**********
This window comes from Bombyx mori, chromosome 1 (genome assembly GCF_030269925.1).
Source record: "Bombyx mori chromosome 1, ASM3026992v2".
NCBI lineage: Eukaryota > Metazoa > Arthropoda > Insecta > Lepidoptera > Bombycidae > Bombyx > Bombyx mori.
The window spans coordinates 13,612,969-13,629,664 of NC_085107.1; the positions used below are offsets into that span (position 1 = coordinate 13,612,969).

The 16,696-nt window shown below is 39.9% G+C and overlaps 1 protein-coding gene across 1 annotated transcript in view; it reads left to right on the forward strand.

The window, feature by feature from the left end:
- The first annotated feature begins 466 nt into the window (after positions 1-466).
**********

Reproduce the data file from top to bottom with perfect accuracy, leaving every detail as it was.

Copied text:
This window comes from Bombyx mori, chromosome 1 (genome assembly GCF_030269925.1).
Source record: "Bombyx mori chromosome 1, ASM3026992v2".
NCBI lineage: Eukaryota > Metazoa > Arthropoda > Insecta > Lepidoptera > Bombycidae > Bombyx > Bombyx mori.
The window spans coordinates 13,612,969-13,629,664 of NC_085107.1; the positions used below are offsets into that span (position 1 = coordinate 13,612,969).

The 16,696-nt window shown below is 39.9% G+C and overlaps 1 protein-coding gene across 1 annotated transcript in view; it reads left to right on the forward strand.

The window, feature by feature from the left end:
- The first annotated feature begins 466 nt into the window (after positions 1-466).